The first one is for fixed modal location θ and allows to derive locally asymptotically most powerful tests under specified θ. The second one, that addresses the Fisher–von Mises–Langevin (FvML) case, relates to the unspecified-θ problem and shows that the high-dimensional Rayleigh test is locally asymptotically most powerful invariant. Under mild assumptions, we derive the asymptotic non-null distribution of this test, which allows to extend away from the FvML case the asymptotic powers obtained there from Le Cam’s third lemma.

Throughout, we allow the dimension p to go to infinity in an arbitrary way as a function of the sample size n. Some of our results also strengthen the local optimality properties of the Rayleigh test in low dimensions. We perform a Monte Carlo study to illustrate our asymptotic results. Finally, we treat an application related to testing for sphericity in high dimensions.

Joint work with Christine Cutting and Thomas Verdebout.

13th January 2017 - 12-1pm in the Leverhulme Library COL.6.15

**Title** - Some recent progress on nonlinear spatial modelling: A personal review

**Abstract** - Larger amounts of spatial or spatiotemporal data with more complex structures collected at irregularly spaced sampling locations are prevalent in a wide range of disciplines. With few exceptions, however, practical statistical methods for nonlinear modeling and analysis of such data remain elusive. In this talk, I provide a review on some developments and progress of the research that my co-authors and I have recently done.

In particular, we will look at some nonparametric methods for probability, including joint, density estimation, and semiparametric models for a class of spatio-temporal nonlinear regression permitting possibly nonlinear relationship between response and covariates, with location-dependent spatial neighbouring and temporal lag effects taken account of. In the setting of semiparametric spatiotemporal modelling, a computationally feasible data-driven method is also shown for spatial weight matrix estimation. For illustration, our methodology is applied to investigate some land and housing prices data sets.

13th January 2017 - 12-1pm in the Leverhulme Library COL.6.15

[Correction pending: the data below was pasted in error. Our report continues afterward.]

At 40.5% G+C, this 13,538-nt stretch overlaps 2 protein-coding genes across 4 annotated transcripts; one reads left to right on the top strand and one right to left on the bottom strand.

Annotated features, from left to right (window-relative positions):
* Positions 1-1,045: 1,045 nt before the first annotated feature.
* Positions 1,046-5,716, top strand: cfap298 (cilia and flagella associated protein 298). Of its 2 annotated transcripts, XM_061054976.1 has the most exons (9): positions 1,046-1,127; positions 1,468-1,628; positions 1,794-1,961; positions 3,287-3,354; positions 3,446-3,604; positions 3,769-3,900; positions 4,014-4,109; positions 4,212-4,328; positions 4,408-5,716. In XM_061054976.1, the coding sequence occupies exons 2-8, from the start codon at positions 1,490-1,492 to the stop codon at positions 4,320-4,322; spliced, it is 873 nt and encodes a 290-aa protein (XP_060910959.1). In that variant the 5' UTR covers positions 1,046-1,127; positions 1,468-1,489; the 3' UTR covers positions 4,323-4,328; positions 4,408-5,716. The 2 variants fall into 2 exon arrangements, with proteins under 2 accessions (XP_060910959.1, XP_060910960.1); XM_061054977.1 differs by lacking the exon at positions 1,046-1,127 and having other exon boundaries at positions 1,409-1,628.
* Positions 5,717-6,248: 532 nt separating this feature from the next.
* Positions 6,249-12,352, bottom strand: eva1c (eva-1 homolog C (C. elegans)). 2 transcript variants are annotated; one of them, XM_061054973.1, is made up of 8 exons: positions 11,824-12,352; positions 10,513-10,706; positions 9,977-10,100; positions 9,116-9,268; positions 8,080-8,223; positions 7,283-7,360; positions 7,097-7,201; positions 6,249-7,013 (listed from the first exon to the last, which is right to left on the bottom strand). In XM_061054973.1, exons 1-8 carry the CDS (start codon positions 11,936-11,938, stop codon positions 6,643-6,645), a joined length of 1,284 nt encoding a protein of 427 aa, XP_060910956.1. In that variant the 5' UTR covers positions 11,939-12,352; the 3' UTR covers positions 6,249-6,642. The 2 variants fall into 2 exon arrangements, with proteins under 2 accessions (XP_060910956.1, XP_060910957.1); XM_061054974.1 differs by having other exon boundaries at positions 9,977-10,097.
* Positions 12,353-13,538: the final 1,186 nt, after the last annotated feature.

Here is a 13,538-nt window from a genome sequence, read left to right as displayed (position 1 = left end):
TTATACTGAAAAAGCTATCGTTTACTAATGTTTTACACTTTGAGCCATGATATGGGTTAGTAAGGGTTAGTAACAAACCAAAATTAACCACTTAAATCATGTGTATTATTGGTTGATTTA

**Title** - Bootstrap inference under random distributional limits

**Abstract** - Asymptotic bootstrap validity is usually understood and established as consistency of the distribution of a bootstrap statistic, conditional on the data, for the unconditional limit distribution of a statistic of interest. Cases where the limit measure induced by the bootstrap is random are therefore regarded as cases where bootstrap inference is invalid.

However, apart from possessing at most one unconditional limit distribution under a fixed asymptotic scheme, a statistic in general may possess a host of conditional (random) limit distributions, depending on the choice of the conditioning sets. We discuss the appropriate probabilistic tools for establishing asymptotic bootstrap validity, in terms of asymptotic distributional uniformity of bootstrap p-values, in the case where the distribution of the bootstrap statistic conditional on the data estimates consistently a conditional limit distribution of a statistic, in a sense weaker than the usual weak convergence in probability.

We provide two general sufficient conditions for bootstrap validity in cases where weak convergence in probability fails. Finally, we apply our result to tests of parameter constancy in a general regression model based, providing a rigorous analysis of the validity of inference based on the fixed regressor bootstrap.

Joint work with Iliyan Georgiev.